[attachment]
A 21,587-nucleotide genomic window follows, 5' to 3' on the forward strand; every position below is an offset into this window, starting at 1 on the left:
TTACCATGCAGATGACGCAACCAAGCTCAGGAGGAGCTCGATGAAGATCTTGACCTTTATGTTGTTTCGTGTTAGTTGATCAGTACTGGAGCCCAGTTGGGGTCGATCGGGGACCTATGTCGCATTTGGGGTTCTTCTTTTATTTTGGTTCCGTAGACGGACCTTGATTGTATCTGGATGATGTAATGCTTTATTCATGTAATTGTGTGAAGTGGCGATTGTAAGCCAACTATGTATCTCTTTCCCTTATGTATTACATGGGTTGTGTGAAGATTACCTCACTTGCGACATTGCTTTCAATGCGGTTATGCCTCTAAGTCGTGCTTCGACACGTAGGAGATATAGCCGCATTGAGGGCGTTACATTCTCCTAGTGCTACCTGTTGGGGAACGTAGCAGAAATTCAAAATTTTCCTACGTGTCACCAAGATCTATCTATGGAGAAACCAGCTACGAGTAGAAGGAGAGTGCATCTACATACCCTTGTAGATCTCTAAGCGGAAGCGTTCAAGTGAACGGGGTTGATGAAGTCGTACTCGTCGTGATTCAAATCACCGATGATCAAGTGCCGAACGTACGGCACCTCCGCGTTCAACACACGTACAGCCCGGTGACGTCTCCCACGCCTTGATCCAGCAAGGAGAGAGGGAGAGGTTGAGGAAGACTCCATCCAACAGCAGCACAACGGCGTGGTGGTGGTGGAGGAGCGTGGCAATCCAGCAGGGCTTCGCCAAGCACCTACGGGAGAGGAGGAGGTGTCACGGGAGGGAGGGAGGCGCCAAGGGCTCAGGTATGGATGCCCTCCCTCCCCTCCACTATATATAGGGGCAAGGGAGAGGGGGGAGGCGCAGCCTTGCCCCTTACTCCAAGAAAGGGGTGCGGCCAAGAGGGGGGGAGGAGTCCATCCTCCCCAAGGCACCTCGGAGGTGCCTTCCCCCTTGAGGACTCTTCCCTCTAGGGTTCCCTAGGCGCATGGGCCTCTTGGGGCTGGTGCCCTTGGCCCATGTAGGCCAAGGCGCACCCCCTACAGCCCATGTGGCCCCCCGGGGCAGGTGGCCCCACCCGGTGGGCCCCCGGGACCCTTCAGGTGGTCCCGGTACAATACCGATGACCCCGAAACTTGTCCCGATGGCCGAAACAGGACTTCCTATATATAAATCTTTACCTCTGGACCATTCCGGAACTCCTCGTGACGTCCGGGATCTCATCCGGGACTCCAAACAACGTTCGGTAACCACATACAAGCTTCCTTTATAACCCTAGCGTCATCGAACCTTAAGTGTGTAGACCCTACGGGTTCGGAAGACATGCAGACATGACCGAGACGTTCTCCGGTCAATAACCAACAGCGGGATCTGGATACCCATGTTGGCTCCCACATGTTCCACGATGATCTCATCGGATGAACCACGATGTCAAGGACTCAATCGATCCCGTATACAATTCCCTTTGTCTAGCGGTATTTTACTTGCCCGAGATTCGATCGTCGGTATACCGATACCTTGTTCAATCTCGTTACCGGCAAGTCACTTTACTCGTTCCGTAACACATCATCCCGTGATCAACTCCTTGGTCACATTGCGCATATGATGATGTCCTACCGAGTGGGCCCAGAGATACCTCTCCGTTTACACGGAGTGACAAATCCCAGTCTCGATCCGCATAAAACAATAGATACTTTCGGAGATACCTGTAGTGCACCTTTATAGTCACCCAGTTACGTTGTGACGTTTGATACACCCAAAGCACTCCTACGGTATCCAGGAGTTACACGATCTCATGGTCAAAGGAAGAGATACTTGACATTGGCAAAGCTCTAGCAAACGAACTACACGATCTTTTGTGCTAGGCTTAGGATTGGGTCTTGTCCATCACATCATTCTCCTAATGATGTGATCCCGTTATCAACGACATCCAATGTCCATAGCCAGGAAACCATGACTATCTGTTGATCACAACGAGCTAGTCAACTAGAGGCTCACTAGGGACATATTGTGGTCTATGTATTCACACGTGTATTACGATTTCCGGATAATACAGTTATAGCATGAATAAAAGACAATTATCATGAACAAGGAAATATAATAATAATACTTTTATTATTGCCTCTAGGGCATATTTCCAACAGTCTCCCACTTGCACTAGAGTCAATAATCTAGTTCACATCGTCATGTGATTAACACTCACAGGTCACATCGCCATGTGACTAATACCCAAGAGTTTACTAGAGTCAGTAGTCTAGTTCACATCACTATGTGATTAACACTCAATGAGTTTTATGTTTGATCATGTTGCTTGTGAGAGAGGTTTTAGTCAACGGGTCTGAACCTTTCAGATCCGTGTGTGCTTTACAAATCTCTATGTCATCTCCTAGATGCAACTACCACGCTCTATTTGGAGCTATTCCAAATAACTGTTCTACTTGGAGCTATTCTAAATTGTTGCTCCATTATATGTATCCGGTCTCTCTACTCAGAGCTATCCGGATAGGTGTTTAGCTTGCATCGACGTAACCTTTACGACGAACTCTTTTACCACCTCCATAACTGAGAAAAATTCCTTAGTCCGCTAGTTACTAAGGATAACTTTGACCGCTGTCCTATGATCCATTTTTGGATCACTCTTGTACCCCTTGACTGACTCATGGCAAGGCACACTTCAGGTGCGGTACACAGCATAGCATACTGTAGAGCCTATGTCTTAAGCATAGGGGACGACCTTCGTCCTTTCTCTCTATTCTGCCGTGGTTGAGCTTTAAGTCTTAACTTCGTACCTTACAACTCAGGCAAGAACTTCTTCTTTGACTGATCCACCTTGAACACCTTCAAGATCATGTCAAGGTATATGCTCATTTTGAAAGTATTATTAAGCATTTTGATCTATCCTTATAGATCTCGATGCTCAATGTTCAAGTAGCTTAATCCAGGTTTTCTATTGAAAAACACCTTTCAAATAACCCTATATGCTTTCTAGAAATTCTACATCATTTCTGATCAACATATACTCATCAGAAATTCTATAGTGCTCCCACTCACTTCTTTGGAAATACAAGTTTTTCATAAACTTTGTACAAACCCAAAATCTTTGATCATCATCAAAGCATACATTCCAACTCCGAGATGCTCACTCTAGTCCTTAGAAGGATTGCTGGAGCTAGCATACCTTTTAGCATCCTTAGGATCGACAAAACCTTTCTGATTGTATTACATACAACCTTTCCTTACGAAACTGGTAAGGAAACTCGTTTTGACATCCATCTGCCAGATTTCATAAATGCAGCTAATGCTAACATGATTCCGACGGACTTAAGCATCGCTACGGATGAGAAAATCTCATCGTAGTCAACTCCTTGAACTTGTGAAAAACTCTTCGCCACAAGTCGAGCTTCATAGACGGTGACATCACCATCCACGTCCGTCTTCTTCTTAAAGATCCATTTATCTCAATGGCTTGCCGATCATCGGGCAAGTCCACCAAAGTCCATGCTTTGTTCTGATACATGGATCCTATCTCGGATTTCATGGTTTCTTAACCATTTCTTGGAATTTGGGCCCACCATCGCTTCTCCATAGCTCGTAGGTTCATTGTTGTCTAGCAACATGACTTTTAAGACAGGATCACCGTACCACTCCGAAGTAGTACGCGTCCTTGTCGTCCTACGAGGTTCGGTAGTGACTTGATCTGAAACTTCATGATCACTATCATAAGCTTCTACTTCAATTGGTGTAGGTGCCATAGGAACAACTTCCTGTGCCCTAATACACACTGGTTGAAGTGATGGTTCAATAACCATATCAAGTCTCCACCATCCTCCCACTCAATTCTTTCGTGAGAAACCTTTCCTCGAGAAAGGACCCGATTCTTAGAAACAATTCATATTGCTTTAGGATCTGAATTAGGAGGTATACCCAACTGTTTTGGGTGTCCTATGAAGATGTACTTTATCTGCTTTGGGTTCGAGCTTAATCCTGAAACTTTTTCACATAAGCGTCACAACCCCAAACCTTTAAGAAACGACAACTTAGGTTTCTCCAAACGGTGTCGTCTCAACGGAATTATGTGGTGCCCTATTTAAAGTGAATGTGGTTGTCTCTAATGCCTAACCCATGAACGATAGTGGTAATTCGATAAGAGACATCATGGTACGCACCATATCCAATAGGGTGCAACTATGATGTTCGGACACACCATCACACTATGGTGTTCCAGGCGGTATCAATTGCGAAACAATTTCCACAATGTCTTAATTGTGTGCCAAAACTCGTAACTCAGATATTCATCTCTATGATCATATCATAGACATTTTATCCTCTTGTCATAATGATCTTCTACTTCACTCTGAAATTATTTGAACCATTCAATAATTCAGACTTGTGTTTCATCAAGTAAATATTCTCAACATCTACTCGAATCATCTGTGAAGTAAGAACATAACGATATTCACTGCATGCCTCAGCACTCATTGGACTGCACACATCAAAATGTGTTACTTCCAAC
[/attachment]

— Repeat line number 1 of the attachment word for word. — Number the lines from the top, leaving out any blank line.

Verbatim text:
A 21,587-nucleotide genomic window follows, 5' to 3' on the forward strand; every position below is an offset into this window, starting at 1 on the left: